What’s Happening in June?

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June is a busy month! See what’s going on in the month for pets and animals.

ADOPT-A-SHELTER CAT MONTH

young-calico-catAre you considering adding a new member to the family? June marks the height of kitten season with feline breeding at its highest. Many shelters receive an influx of homeless cats and kittens.

Getting a kitten or cat can be a great addition to your home and adopting a shelter cat can be extremely rewarding, but have you thought about everything getting a new pet will entail? Check out our fact sheet on Things to Consider Before Getting a Cat.

Pets also require regular preventive care to ensure that pets are kept happy and healthy before something goes wrong. You can download our Importance of Preventive Care fact sheet here.

Want to help a shelter cat but not ready to adopt? PetFinder.com has a great list of ways you can help. Their website also allows you to locate shelters and adoptable pets in your area.


 

TAKE YOUR DOG TO WORK DAY

dog using computerWoof! June 24 is Take Your Dog to Work Day!

Animals are a known stress reliever and what could be more fun than taking Fido to work with you?

If you are planning to participate in this year’s Take Your Dog To Work Day® event, are trying to convince your boss to let your company participate or if you are just interested in learning more about this unique celebration, you’ll want to download PSI’s free 2016 Take Your Dog To Work Day® Toolkit.

If you are participating in this doggone fun day, be sure to snap a photo of your dog at work and enter PSI’s 2016 Take Your Dog To Work Day® Photo Contest!


PET PREPAREDNESS MONTH

Boxer_in_bookbagNothing goes better together than kids and dogs but unfortunately, kids are also more likely to get bitten. Often it’s just a matter of not understanding how to interact safely with a dog, especially one that isn’t yours. We have to be able to read body language and understand nuances that tell us what the dog might be thinking. With a few tips, you can play and interact with dogs safely.

Doggone Safe
This site is dedicated to dog bite prevention with categories for pet
owners, bite victims, seasonal tips, and a section for kids with activities.

Also download our PVMA fact sheet on Dog Bite Prevention.


NATIONAL DAIRY MONTH

Black_and_white_cowFor more than 75 years, we have celebrated dairy and all of its goodness during June. What started out as National Milk Month in 1937 to promote milk consumption and stabilize the dairy demand has turned into a month-long celebration and tradition that acknowledges the dairy industry’s contributions to the United States and around the world.

Pennsylvania is ranked fifth in total milk production nationally, with the commonwealth’s 530,000 cows producing more than 10.8 billion pounds of milk annually. The state’s annual milk production per cow is just over 20,000 pounds – or about 2,352 gallons – per cow. The state has the second largest number of dairy farms nationally, having more dairy farms than every other state except Wisconsin.

Visit the Center for Dairy Excellence’s website for more facts.

It’s Dog Bite Prevention Week

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dog

Brush up on some tips of interacting with dogs to avoid being bitten.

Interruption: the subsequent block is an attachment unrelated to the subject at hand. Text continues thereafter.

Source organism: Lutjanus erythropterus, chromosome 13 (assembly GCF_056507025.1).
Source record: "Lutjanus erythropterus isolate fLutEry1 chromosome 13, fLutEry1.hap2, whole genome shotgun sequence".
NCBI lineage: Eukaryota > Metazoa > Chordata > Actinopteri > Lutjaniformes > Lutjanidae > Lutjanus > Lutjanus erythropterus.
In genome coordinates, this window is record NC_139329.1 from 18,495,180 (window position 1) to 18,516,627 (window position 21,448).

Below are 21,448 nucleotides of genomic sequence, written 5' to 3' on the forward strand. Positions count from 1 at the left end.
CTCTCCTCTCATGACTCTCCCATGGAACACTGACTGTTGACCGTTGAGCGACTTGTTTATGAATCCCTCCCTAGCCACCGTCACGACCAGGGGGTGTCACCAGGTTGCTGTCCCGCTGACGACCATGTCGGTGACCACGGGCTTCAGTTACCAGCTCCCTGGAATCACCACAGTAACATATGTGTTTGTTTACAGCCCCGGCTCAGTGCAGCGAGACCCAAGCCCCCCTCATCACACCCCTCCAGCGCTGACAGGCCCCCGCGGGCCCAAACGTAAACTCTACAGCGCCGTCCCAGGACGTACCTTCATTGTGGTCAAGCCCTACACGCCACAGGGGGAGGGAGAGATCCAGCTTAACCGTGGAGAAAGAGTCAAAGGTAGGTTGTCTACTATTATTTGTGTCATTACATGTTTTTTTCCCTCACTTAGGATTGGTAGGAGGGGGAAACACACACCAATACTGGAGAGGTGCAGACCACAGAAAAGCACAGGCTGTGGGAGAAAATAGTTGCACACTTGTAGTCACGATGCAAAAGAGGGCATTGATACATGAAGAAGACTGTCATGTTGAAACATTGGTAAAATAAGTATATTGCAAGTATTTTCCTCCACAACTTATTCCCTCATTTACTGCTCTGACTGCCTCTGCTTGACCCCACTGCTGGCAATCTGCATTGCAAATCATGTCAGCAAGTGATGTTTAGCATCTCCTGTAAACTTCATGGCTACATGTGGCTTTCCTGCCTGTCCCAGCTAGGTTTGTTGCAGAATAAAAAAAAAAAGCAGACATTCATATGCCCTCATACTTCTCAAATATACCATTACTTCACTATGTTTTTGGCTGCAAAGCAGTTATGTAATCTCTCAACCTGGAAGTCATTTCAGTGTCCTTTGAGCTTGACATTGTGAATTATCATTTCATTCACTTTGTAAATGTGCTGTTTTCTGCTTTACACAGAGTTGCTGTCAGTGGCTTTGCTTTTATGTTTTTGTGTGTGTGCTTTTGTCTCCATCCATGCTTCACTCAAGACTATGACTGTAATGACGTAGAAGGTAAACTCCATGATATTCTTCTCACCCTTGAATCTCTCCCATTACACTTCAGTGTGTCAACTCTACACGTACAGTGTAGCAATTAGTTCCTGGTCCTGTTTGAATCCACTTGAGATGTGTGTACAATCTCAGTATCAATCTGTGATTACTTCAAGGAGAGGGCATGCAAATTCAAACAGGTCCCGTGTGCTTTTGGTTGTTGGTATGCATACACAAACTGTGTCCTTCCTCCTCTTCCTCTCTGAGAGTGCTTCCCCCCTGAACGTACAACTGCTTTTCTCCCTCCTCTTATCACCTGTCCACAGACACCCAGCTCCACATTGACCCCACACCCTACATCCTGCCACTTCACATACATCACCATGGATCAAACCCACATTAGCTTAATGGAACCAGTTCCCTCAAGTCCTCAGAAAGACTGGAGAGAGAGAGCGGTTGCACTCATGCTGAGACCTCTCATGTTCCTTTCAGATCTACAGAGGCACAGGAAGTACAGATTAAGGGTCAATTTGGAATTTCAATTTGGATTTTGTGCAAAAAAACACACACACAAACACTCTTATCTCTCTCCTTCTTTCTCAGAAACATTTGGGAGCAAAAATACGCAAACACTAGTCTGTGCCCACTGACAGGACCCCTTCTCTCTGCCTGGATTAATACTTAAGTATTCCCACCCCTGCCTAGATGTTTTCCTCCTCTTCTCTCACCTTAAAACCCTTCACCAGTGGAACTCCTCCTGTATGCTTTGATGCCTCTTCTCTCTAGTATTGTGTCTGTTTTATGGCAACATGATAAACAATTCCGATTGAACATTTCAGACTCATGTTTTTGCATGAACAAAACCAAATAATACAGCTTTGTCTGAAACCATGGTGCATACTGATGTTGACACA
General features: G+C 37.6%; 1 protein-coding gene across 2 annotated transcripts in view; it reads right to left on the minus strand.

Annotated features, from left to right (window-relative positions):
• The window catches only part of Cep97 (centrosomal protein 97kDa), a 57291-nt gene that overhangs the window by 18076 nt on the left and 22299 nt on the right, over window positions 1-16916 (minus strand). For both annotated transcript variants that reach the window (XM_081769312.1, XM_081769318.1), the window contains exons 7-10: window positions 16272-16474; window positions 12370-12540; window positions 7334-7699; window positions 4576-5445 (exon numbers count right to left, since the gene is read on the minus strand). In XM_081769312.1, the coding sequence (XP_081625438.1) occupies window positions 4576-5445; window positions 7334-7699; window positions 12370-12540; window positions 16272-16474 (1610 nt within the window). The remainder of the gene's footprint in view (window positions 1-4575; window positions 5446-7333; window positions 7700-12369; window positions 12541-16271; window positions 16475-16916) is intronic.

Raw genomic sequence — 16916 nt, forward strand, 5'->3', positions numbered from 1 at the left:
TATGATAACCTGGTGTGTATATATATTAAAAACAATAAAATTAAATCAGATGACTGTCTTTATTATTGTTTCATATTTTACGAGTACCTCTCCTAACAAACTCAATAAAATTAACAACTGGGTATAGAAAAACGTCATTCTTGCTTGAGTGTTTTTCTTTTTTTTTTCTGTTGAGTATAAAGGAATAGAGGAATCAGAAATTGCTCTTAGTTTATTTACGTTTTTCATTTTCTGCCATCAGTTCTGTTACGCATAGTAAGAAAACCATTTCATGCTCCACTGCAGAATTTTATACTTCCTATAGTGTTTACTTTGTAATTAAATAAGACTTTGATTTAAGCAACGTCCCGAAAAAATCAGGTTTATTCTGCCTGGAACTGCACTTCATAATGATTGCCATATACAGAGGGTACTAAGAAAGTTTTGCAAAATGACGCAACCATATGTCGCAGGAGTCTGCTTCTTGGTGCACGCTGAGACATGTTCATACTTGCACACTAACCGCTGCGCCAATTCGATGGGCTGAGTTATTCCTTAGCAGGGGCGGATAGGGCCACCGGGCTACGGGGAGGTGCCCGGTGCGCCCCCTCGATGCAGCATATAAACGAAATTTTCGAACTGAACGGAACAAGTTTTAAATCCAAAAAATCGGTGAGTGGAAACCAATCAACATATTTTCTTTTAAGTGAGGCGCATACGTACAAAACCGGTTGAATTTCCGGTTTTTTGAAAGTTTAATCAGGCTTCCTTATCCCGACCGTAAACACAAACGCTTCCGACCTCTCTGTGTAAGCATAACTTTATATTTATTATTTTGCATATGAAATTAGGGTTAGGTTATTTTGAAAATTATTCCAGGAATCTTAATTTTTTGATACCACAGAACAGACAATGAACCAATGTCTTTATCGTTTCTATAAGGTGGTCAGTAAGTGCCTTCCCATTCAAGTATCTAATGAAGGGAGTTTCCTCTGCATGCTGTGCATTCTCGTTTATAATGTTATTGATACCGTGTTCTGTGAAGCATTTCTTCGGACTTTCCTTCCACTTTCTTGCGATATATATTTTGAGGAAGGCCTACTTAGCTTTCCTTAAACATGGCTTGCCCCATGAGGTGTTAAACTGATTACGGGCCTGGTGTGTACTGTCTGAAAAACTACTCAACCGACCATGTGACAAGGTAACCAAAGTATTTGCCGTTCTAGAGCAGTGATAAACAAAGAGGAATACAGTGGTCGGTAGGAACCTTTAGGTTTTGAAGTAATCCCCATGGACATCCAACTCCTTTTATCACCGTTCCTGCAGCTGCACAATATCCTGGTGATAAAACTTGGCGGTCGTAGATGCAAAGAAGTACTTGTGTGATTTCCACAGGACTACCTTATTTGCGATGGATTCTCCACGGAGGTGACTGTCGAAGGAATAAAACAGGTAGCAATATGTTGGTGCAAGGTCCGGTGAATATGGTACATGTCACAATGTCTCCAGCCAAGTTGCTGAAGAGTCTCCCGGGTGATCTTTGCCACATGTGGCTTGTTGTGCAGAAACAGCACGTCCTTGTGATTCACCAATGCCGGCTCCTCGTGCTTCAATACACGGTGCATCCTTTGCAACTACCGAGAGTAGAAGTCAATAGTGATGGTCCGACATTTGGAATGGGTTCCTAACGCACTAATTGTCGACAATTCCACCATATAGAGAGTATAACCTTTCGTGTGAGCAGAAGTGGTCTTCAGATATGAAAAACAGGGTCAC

A dog. Man’s best friend. A loyal companion. Provider of unconditional love.

A biter? Could be.

A study found there were 70 million dogs in the United States, and the truth is, any one of them could bite. Even yours. Dogs don’t always bite because they’re mean. They could have food aggression, have been sleeping and been startled, or maybe they are hurt or scared. Many things besides a nasty disposition can make even the sweetest dog react with a bite.

Most bites that happen in the US happen to children and could have been prevented. That’s why it’s important for children and adults alike to have some basic dog etiquette. Here are a few tips:

  1. When meeting a new dog, ask permission from the owner. They will be able to tell you if the dog is friendly with strangers.
  2. Ask the owner the dog’s name. Calling it by name can help relax it.
  3. Never hug a dog you have just met. Many dogs don’t like to be hugged period, let alone by a stranger.
  4. Don’t reach for the dog’s face. Pet a new dog on it’s side, chest or back.

For more information, here are some additional resources that we like:

PVMA Dog Bite Prevention Fact Sheet
http://www.pavma.org/images/fact_sheets/Dog_Bite_Prevention.pdf
This downloadable fact sheet

Puppies’n Dogs
www.puppiesndogs.com
This site is a wealth of information about dog breeds and their temperaments, size, grooming needs, and more. Find out which breed would be a good fit for your family or to add to a dog you already have. You can view breeders, search for available puppies, place an ad, or buy dog supplies. The blog section also has a wealth of information on a variety of topics, including dog bite prevention.

Dog Bite Prevention and Children
http://www.vet.utk.edu/dogbiteprevention/
This colorful, interactive website is designed to make learning about dog bite prevention fun. With games, puzzles, word searches, and printable items such as puppets and coloring books, kids won’t even realize they’re learning while they’re having fun.

Doggone Safe
http://www.doggonesafe.com 
This site is dedicated to dog bite prevention with categories for pet owners, bite victims, seasonal tips, and a section for kids with activities.